BY MAURA DOWGIN
BY MAURA DOWGIN
EDISON — October is the time for the community to celebrate its rich history.
The Township Council designated October as Edison Heritage Month in 2001, said Ian Durand, executive director of the township Center for Community Renewal.
According to Durand, this month was always special in the township because on Oct. 21, 1879, Thomas Alva Edison perfected the first light bulb that would last more than just a few minutes in his Menlo Park workshop. That day is designated Thomas Edison Day in remembrance of the accomplishment.
Several events are scheduled throughout the course of the month to honor the history and people of the township.
The township celebrated the second annual Multi-Cultural Fair Saturday at Thomas Jefferson Middle School on Division Street.
The fair was "a mix of educational displays, food and entertainment," Durand said.
The fair focused on all of the different ethnic groups in the township. There were educational displays on different cultures, ethnic foods and performances showcasing many types of dance and song from the various cultures.
"We’re really trying to get representatives from the different ethnic groups to come out [to the township events]," Durand said.
On Oct. 18, the third annual Edison History Day will take place at the Historic Stelton Baptist Church on Plainfield Avenue. Artifacts, photographs, maps and documents that span from the pre-Revolutionary War era to the end of the 20th century will be on hand, Durand said.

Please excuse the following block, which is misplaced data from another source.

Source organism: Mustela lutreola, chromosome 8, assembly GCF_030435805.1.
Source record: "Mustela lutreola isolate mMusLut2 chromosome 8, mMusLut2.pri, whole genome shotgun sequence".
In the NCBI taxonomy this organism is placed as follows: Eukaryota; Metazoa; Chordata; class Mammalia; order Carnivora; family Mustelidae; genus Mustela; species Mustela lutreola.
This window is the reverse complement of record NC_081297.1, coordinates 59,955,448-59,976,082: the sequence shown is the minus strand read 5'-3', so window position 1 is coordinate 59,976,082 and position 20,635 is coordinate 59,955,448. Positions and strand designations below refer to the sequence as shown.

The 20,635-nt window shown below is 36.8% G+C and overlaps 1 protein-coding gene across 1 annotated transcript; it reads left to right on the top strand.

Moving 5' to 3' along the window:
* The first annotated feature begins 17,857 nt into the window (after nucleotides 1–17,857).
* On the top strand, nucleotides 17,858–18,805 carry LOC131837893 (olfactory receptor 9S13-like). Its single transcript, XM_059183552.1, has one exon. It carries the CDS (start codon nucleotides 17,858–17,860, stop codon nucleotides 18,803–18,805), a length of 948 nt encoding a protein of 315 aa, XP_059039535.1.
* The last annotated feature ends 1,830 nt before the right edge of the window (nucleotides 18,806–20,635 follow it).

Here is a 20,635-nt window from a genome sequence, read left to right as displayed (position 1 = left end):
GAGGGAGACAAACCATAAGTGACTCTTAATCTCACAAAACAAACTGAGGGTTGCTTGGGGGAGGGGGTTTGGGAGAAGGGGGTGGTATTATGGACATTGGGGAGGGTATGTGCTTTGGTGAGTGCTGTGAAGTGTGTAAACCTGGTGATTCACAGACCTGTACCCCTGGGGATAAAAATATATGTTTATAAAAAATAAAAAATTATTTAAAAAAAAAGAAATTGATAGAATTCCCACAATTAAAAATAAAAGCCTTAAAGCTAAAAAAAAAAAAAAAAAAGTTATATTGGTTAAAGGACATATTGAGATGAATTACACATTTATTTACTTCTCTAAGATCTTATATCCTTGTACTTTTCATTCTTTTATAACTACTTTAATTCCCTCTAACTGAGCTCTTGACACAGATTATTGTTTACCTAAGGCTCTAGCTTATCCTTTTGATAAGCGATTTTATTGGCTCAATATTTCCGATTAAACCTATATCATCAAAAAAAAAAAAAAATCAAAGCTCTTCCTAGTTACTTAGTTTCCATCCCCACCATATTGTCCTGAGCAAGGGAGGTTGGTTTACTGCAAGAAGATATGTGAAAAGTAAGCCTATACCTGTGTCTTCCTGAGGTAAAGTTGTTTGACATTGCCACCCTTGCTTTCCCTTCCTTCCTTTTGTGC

Members of the Metuchen/Edison Historical Society will also detail the rich history of Edison, he said.
The types of artifacts shown will range from a trunk that someone who fought in the Revolutionary War would have carried with him to the roster of the first Edison Fire Company which dates back to 1916, Durand said.
Selections from the Edison Tower Museum, located on Christie Street, will also be available for public review, he said.
At the end of the month, the township will be honoring its namesake with educational school programs on Oct. 21 and 22.
Jack Stanley, director of the Edison Tower Museum, will give presentations at Thomas Jefferson Middle School on Oct. 21 and to John Adams Middle School on Oct. 22 to teach sixth- and seventh-grade students about the inventor.
The sixth- and seventh-graders were chosen for the program because the students are at "an age where they’re old enough to understand but young enough to still listen," Durand said.
Stanley will go to Herbert Hoover Middle School and Woodrow Wilson Middle School next year, Durand said.
Each year the program will rotate among the four middle schools so that the program will be taught in two schools per year.
"Our intent is to have every public school student in the township know more about their town’s namesake," Durand said.